- Kinder Morgan’s Trans Mountain Pipeline expansion has been the subject of increased media scrutiny, including an over 20 minute May 2 segment on MSNBC’s The Rachel Maddow Show.
- The Trans Mountain pipeline, which is slated to be expanded 300% from 300,000 BBLs/D to 890,000 BBLS/D, is one of Kinder Morgan’s key growth projects.
- In the segment, the pipeline was projected as “unsafe” and leak prone, with an unfair comparison made to “spongecake.”.
- The “leak” shown on the program was actually a result of human error when a contractor, doing sewer work for the City of Burnaby, punctured the pipeline with a backhoe.
- The reality is that this pipeline is actually one of Kinder Morgan’s safest.
Kinder Morgan (Kinder Morgan Inc. (NYSE:KMI) and Kinder Morgan Energy Partners (NYSE:KMP), Kinder Morgan Management (NYSE:KMR)) clearly has enough problems on its plate. Its unit/share price remains depressed, likely due to repeated short attacks from Hedgeye and Barron's and concerns over growth related to IDRs. However, another issue has emerged.
With the Keystone XL pipeline now delayed until after the November elections, the ire of environmentalists has now turned over to the proposed expansion on Kinder Morgan's Trans Mountain pipeline.
MSNBC's report on the Trans Mountain Pipeline is full of inaccuracies
On May 2, MSNBC's The Rachel Maddow Show ("TRMS") opened its program with what I can only describe as a hit piece on Kinder Morgan. Lasting nearly 30 minutes, the segment went on to display several pipeline oil spills, including the 2007 spill in Burnaby, a city in British Columbia, Canada, the Kalamazoo River oil spill in Michigan, and an "oil mist" incident in Prudhoe Bay, Alaska.
However, of the three oil spills mentioned, only one (Burnaby) was on Kinder Morgan's Trans Mountain pipeline. The other two occurred on different pipelines owned and operated by different companies. The Kalamazoo oil spill was on a pipeline owned by Enbridge (NYSE:ENB) and its MLP Enbridge Energy Partners (NYSE:EEP); while the Prudhoe Bay "oil mist" incident involved a BP (NYSE:BP) pipeline.
As noted above, the Burnaby spill was an accident, caused by the puncturing of the pressurized pipeline by a city contractor who was doing sewer work with a backhoe.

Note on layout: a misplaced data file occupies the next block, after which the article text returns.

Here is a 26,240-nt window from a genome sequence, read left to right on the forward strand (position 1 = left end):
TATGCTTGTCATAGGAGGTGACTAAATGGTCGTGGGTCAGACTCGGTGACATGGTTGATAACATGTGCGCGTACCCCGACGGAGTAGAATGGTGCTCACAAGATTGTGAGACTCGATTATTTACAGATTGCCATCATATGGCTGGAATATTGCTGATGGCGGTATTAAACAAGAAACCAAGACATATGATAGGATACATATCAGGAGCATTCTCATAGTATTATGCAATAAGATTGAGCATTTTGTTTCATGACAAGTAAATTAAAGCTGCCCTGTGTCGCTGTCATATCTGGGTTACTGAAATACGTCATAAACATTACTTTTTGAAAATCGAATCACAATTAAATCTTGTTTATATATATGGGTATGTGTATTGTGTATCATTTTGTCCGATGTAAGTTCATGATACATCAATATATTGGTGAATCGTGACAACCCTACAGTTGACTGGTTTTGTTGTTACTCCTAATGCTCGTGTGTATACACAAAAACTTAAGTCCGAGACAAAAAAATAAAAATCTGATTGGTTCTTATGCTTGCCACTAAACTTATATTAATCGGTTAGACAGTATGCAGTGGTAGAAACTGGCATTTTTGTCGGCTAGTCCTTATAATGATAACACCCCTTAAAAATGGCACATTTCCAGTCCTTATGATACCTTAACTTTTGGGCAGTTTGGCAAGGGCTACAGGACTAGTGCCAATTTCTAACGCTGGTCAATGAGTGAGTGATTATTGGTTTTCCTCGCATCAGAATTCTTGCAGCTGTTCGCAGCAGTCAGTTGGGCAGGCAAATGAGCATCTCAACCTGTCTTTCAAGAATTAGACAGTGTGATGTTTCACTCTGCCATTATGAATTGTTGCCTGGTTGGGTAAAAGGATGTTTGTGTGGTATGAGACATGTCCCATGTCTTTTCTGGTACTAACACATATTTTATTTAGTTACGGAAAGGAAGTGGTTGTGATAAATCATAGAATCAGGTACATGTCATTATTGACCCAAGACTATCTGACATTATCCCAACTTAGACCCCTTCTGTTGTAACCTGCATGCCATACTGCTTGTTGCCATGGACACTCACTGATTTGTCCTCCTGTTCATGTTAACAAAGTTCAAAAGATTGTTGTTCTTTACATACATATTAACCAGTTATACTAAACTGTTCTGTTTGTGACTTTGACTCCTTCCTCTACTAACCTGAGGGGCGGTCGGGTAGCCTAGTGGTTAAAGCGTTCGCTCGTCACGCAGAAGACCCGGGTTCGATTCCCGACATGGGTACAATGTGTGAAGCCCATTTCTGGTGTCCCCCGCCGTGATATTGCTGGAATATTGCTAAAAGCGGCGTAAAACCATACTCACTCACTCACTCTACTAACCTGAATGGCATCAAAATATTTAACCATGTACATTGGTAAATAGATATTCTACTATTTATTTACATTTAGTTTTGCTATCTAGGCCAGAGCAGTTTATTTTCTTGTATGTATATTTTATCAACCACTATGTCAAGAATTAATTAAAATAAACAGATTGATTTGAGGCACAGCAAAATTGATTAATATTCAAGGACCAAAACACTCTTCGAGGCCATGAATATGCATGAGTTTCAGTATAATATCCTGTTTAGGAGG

In addition, the segment took issue with the recent trend of carrying oil by rail. They noted that since 2008, crude by rail had increased 40 fold, from 9,500 to 415,000 railcars per year. Furthermore, the segment highlighted several incidents of oil train derailments and the resulting explosions.
What the segment failed to see is that transporting oil by pipeline is much safer than transporting by rail. While the vast majority of oil is transported by pipeline, major incidents have been few and far between.
On the other hand, transporting oil by rail is done out of necessity. Few producers would chose the option willingly if pipeline capacity were available. Not only are the costs much higher, but explosions resulting from derailments in populated areas are devastating, yet almost unavoidable. The current rail stock and tankers are mostly obsolete and are frankly not up to par to be carrying the heavy crude coming out of Canada and the Bakken. However, this fact did not stop the administration in delaying the vital Keystone XL pipeline.
Kinder Morgan's pipelines have a stellar safety record
Luckily for Kinder Morgan, its pipeline's are actually well above average in terms of safety. In terms of both incidents per 1,000 miles and liquids pipeline release rate, the company has been below the national average every year since 2006.
Furthermore, the Trans Mountain pipeline has recorded relatively few spills since the 1980's, with the majority (69%) occurring at pump stations and terminals. Besides the major spill in Burnaby, only two spills have exceeded 1,000 BBLs in 28 years.
Kinder Morgan needs to avoid having its major growth project becoming the next Keystone. Environmentalists, fresh off their victory, are antsy for a new target.
Fortunately, Kinder Morgan does have the science backing it up. Furthermore, with the building of the pipeline taking place entirely in Canada, the polarized political atmosphere in the US should not bleed into the approval process.
Disclaimer: The opinions in this article are for informational purposes only and should not be construed as a recommendation to buy or sell the stocks mentioned. Please do your own due diligence before making any investment decision.